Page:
I visited Dora’s Bible study a few times over Zoom with women she was discipling. Many of them struggled with the same issues surrounding parenting. It is expected that women will continue to work after they have children. When they don’t return to work, they often feel lonely and isolated. This group was helpful in providing community for these women during a time when they needed the emotional and relational support unavailable in other places.
One woman in the group was especially torn over the decision of whether to return to work. I could tell that the financial burdens were heavy, but she wanted to be there for her child. There are no easy answers.
If Christian parents are beginning to worry about the effect of their non-Christian caregivers on their young children, the dilemma of educating their children in a system that is both atheist and Marxist has been one that has troubled believers for years.
Decades ago, there was no alternative. They sent their children to local schools and taught them about God at home.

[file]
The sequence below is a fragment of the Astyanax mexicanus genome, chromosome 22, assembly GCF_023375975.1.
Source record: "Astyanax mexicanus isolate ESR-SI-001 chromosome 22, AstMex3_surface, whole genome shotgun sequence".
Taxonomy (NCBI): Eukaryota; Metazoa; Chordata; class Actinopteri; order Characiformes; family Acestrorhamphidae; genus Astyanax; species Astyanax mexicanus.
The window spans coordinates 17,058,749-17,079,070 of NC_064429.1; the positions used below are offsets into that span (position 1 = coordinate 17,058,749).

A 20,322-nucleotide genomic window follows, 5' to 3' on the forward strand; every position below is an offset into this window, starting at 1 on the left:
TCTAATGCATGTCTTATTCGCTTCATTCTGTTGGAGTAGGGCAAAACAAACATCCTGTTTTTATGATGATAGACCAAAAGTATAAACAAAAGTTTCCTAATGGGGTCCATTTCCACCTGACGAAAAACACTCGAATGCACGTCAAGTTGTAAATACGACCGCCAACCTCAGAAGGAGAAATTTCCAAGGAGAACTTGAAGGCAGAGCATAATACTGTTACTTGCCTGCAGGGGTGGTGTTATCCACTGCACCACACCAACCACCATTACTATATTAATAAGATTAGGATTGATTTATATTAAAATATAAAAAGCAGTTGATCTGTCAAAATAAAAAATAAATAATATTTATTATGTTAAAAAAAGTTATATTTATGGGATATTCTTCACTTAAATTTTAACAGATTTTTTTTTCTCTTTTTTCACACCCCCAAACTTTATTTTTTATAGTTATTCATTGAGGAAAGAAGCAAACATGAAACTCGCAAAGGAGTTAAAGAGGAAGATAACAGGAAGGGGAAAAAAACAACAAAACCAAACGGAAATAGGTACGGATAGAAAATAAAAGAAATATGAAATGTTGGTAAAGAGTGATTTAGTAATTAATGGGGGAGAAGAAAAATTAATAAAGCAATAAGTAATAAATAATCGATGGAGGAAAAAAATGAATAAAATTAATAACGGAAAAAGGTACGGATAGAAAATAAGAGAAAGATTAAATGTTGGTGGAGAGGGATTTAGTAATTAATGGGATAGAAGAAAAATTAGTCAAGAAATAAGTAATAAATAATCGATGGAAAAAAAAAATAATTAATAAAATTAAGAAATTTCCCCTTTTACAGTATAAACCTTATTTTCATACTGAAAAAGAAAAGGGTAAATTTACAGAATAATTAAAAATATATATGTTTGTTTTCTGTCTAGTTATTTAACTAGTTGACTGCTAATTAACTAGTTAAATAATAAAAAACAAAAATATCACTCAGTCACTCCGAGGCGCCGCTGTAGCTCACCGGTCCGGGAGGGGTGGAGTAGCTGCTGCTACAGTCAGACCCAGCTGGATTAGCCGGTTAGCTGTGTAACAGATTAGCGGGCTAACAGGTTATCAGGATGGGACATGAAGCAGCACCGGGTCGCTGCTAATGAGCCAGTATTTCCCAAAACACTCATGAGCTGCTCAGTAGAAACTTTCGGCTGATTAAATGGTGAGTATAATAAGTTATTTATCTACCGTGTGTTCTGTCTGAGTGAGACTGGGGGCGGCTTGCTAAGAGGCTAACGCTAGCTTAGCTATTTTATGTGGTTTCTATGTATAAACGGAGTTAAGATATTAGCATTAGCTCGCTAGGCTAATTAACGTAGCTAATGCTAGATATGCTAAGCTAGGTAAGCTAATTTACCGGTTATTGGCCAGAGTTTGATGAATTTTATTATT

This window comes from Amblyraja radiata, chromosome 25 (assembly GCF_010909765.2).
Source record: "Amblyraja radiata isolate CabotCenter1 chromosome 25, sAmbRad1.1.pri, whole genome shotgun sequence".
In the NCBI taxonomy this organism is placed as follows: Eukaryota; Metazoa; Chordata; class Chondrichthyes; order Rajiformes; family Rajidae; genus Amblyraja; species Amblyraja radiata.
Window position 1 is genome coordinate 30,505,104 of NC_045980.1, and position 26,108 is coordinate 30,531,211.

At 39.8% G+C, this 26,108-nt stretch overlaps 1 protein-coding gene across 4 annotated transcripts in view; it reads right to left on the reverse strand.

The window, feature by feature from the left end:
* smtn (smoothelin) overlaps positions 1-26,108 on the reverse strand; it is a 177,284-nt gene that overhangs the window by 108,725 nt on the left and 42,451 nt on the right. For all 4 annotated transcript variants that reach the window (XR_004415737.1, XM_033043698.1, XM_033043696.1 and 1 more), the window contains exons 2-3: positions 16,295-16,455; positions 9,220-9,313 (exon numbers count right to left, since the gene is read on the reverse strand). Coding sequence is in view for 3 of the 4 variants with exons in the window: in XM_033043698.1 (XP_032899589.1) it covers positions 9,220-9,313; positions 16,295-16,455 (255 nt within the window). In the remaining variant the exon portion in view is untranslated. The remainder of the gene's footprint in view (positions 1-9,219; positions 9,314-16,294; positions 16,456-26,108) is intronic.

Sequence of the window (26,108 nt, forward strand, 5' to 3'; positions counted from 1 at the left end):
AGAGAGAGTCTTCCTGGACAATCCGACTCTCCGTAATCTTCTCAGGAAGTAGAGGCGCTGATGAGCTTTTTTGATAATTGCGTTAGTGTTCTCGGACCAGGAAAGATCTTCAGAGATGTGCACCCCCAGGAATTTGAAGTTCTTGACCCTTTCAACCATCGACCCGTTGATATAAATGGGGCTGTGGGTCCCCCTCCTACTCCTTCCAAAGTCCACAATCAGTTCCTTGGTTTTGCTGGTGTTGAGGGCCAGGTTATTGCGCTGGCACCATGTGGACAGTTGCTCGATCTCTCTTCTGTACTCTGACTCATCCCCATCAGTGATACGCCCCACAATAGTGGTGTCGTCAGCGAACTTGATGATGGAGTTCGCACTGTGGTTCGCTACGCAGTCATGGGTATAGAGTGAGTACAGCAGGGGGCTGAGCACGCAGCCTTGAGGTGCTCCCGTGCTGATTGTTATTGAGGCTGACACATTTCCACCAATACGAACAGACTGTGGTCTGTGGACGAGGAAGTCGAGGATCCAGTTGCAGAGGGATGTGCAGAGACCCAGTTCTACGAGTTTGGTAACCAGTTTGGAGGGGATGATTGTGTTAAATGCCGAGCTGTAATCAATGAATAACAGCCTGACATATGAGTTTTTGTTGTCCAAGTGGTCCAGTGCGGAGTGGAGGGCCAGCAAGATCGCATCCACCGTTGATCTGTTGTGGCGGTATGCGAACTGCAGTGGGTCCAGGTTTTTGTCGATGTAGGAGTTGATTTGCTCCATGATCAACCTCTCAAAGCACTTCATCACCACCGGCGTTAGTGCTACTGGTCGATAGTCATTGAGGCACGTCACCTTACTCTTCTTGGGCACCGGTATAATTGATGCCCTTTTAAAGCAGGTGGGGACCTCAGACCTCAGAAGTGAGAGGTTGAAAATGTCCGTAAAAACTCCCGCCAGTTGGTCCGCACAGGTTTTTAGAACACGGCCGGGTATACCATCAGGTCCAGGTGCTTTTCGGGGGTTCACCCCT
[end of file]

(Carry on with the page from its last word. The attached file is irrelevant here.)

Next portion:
Now, there is a growing movement of Chinese homeschoolers who have begun to network and figure out how to educate their children with others who are fed up with the public school system. There are also churches which have built schools where kids do not need to be indoctrinated with Communist propaganda.
The problem they must face is what to do once their children have completed high school, since these private schools and homeschools are not recognized by the government. Some have found ways to send their children abroad for post-secondary education. There are still many unknowns, but they feel that whatever challenges they might face are better than the state-run schools.